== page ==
And there’s the rub. I’m impatient. I don’t want IE7 today, I want IE8 today. That it took Microsoft over five years to start working on the successor to IE6 is unforgivable. They abandoned the web development community and did what they could to kill progress in web development, whether on purpose or not, it doesn’t really matter. That we were able to do what we did, given the horrible state of IE6′s standards support, is impressive and we should be proud of it as an industry.
Now that they are working on IE again, what should our reaction be? Should we be angry? Should we embrace them? Can we embrace them angrily? I think the time for anger is over, and as soon as the next beta comes out (which I’ve been promised will have the final standards features in it and all that will change are security features), it’s time to get to work.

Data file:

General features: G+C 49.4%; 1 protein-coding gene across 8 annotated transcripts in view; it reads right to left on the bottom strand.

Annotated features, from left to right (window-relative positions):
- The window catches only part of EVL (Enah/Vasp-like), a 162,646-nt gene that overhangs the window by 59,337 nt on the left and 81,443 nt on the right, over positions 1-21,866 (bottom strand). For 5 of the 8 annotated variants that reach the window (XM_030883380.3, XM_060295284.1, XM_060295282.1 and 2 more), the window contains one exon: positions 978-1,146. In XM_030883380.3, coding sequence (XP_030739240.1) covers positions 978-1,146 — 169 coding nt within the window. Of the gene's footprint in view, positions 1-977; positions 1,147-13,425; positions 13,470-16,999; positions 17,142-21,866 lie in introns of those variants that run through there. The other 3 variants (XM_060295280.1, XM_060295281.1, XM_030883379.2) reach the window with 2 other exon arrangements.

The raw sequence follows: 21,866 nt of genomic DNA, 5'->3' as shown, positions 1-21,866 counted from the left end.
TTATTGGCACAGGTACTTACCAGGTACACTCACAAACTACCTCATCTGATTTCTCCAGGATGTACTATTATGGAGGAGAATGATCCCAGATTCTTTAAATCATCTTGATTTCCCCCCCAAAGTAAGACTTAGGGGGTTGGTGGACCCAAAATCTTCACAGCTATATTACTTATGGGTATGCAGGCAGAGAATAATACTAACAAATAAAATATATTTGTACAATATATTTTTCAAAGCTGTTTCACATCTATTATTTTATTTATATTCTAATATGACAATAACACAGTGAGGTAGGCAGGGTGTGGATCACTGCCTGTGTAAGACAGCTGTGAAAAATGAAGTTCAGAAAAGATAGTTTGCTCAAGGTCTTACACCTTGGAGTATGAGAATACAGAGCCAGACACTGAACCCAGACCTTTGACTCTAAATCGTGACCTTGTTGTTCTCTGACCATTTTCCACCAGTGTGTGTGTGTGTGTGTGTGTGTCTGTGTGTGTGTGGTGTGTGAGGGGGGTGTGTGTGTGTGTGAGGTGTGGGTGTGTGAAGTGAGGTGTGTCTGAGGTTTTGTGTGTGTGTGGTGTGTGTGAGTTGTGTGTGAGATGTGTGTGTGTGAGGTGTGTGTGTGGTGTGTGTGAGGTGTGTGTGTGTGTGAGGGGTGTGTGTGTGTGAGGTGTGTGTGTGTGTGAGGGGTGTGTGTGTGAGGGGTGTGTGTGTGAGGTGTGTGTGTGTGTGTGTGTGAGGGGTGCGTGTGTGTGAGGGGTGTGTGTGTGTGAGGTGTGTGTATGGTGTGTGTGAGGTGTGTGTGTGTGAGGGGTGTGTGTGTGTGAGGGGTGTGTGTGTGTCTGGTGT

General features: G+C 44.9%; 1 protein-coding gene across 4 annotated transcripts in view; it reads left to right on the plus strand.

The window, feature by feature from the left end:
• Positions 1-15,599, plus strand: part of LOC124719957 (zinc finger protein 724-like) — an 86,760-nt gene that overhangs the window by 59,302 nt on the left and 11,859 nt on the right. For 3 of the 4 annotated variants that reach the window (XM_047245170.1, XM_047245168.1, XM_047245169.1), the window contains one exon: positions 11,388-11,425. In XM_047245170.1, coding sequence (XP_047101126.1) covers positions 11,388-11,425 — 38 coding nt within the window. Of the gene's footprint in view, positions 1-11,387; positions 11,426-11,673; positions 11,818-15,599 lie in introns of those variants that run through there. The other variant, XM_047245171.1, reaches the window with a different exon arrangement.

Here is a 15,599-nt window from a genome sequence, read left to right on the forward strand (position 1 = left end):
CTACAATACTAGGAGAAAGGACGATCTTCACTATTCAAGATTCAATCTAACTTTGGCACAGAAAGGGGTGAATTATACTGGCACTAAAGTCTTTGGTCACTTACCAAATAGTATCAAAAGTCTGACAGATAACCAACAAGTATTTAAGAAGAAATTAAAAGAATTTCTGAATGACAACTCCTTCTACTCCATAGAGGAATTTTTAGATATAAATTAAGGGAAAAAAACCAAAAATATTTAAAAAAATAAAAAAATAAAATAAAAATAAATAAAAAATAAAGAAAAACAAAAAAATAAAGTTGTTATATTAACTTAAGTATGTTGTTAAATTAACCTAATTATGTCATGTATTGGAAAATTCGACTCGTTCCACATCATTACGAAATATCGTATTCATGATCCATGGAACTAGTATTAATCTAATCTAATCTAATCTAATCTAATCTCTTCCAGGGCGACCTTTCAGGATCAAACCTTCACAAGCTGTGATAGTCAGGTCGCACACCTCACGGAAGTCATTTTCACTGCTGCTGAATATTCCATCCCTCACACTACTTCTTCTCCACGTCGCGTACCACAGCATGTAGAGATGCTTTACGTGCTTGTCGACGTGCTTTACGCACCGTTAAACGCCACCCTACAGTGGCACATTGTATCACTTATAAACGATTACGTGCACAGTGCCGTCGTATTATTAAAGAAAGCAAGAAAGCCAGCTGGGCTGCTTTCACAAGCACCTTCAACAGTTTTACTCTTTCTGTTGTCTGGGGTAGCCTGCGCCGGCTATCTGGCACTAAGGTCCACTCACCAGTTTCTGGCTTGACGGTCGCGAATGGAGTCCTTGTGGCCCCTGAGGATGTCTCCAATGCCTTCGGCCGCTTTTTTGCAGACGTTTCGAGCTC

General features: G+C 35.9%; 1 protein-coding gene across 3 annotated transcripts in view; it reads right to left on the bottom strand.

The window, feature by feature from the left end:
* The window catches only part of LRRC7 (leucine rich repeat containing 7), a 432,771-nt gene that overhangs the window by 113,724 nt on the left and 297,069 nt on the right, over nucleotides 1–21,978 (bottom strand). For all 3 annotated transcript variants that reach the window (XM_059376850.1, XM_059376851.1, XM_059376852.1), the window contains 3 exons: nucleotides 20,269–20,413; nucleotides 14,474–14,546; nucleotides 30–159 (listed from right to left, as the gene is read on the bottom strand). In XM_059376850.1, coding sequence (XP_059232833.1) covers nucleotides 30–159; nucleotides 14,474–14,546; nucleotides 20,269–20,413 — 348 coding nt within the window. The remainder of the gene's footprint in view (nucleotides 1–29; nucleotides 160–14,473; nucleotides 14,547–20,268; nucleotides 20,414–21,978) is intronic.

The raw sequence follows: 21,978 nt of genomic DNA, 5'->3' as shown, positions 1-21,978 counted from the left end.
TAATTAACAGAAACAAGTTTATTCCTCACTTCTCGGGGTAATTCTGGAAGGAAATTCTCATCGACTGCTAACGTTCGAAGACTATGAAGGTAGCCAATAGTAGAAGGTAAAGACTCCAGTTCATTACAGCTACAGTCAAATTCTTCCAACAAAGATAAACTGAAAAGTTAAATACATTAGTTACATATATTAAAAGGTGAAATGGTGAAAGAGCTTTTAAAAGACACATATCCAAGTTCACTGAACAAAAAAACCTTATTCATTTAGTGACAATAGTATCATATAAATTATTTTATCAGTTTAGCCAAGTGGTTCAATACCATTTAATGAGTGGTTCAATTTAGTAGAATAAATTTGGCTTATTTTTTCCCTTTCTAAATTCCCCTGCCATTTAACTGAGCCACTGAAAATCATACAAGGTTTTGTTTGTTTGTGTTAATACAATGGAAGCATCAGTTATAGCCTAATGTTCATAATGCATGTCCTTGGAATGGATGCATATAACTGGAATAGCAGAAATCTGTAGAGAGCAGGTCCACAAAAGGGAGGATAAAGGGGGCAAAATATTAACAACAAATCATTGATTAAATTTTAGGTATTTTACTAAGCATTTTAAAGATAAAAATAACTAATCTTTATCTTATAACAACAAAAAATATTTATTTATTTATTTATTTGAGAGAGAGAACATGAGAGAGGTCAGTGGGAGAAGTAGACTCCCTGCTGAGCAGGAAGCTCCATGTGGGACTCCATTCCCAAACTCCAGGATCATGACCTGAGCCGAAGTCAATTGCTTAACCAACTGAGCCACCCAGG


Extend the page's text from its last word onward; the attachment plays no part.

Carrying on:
And for those of you who use standards mode and are complaining about having to change your CSS to change or remove the CSS “hacks” you used… you were warned a long time ago about managing hacks (at least in June 2004 by Molly). The fact that IE didn’t change in 6 years is really no excuse. Hacks are just that – hacks. They’re going to change. And, Microsoft is actually doing the right thing and not changing how pages are rendered in quirks mode at all. So, if you’re using standards mode, you should know what you’re doing. If you don’t, well, you’ve got at least six months to learn (I don’t know when IE7 will be out of beta, I’m guessing).
It’s time to move from anger and denial to acceptance, even if it’s begrudging. IE7 will not get the market share that IE6 has. Firefox has 30% usage in Europe, and now over 10% in the US and growing. IE7 is not going to get the 90%+ market share that IE6 once had, just because it’s only on Windows XP SP2. This is a good thing for the other browsers, and a good thing for web developers, because I think the adoption rate for IE7 will be slow and gradual, which is a good thing.